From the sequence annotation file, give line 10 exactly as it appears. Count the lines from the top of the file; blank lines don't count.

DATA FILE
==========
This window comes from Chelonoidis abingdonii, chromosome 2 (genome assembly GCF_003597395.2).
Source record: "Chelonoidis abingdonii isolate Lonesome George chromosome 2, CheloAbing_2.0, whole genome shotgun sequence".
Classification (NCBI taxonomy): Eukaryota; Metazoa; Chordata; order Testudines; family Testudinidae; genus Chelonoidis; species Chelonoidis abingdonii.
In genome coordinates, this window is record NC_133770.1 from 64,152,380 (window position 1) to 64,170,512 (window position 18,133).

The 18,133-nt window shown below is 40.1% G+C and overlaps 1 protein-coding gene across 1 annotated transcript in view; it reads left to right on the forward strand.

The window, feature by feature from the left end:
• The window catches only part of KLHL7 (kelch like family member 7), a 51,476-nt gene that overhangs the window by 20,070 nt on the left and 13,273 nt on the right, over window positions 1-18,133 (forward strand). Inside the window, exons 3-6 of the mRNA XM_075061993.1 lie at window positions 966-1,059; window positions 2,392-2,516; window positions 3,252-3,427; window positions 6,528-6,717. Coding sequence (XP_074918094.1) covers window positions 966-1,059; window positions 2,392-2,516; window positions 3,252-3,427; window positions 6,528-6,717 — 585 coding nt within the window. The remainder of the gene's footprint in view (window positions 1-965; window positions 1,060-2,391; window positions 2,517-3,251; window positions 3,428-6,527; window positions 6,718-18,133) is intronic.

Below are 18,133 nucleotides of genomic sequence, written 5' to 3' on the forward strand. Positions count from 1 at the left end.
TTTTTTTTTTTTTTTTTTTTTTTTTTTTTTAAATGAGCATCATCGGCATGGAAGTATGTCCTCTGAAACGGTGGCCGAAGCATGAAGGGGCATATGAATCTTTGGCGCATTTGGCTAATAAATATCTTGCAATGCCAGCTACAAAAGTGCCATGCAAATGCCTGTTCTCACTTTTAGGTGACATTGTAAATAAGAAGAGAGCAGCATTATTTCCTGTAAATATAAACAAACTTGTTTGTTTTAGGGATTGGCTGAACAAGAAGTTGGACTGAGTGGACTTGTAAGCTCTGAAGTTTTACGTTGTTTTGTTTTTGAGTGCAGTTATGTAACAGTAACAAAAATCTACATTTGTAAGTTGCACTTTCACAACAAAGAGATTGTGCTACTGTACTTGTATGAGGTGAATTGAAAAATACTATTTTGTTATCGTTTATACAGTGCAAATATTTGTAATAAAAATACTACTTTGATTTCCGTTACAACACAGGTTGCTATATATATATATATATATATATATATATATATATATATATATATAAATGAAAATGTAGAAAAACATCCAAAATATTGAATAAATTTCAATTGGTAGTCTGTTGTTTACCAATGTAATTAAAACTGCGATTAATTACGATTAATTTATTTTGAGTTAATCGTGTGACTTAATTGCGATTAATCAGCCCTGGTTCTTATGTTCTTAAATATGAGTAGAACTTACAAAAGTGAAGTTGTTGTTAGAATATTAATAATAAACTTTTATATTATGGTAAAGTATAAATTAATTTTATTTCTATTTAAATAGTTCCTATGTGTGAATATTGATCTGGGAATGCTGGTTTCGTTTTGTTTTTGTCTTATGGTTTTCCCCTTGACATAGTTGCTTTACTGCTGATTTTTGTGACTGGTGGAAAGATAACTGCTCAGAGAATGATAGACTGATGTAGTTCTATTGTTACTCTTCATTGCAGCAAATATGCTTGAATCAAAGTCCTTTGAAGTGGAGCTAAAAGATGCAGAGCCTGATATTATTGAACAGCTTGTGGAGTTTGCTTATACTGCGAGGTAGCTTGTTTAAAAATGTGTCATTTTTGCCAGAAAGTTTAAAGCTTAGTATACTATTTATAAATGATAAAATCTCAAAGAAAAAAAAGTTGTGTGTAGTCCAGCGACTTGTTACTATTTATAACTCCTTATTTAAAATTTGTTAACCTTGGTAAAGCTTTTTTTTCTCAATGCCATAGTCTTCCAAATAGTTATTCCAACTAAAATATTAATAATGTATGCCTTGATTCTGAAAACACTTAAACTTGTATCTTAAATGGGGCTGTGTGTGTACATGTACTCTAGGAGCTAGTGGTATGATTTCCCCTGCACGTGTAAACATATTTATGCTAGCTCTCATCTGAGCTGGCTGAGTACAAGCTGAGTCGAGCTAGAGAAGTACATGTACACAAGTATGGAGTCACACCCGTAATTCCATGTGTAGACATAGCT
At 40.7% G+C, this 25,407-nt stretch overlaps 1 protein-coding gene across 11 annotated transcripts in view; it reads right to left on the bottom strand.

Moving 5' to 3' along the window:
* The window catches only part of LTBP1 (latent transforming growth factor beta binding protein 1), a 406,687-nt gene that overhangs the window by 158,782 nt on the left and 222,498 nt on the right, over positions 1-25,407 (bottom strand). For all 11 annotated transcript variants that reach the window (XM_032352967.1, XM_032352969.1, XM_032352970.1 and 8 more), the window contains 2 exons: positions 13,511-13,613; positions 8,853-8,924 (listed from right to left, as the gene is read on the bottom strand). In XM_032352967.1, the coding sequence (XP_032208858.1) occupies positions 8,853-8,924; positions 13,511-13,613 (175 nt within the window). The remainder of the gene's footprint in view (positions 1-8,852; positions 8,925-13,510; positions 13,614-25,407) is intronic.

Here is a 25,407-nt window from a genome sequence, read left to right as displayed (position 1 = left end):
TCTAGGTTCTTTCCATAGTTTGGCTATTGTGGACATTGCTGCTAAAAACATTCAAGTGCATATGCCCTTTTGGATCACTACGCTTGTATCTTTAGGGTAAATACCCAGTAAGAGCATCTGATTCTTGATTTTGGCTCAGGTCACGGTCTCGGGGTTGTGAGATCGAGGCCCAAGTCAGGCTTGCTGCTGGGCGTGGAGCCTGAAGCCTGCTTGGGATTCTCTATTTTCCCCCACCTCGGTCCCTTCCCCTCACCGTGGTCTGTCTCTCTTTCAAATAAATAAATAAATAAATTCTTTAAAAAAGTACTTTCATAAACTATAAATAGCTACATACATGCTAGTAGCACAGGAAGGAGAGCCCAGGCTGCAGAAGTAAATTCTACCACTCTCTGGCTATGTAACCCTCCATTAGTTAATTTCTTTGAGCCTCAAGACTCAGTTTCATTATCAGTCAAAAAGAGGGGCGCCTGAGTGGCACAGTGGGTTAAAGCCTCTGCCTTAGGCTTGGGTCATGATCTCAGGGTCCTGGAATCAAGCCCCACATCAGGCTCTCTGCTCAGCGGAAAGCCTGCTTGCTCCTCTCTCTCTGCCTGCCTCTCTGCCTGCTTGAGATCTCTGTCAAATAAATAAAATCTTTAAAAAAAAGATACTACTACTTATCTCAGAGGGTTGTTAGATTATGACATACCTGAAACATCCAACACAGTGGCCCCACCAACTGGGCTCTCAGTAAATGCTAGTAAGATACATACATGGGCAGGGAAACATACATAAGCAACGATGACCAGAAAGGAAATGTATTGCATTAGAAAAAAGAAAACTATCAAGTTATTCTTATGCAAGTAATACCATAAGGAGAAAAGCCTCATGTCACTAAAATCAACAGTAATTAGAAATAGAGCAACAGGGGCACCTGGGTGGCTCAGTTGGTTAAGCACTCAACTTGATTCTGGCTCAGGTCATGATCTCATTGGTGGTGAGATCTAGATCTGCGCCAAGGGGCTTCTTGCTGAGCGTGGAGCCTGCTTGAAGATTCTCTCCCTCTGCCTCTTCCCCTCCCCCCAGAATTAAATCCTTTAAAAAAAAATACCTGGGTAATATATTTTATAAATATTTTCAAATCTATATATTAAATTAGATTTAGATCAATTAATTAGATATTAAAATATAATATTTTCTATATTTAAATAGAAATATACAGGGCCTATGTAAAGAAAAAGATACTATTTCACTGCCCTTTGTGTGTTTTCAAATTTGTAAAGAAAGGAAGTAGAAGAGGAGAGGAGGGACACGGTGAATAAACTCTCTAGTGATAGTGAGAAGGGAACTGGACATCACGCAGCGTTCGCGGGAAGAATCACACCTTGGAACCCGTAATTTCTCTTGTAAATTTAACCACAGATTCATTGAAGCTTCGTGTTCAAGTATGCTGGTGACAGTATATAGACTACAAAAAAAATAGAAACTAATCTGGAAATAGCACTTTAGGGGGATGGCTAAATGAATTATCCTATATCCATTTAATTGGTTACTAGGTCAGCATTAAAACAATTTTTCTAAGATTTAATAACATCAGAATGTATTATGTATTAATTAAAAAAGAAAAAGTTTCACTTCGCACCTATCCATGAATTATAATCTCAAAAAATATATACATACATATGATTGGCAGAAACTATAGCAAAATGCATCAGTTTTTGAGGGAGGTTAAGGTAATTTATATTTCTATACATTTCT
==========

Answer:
At 40.7% G+C, this 25,407-nt stretch overlaps 1 protein-coding gene across 11 annotated transcripts in view; it reads right to left on the bottom strand.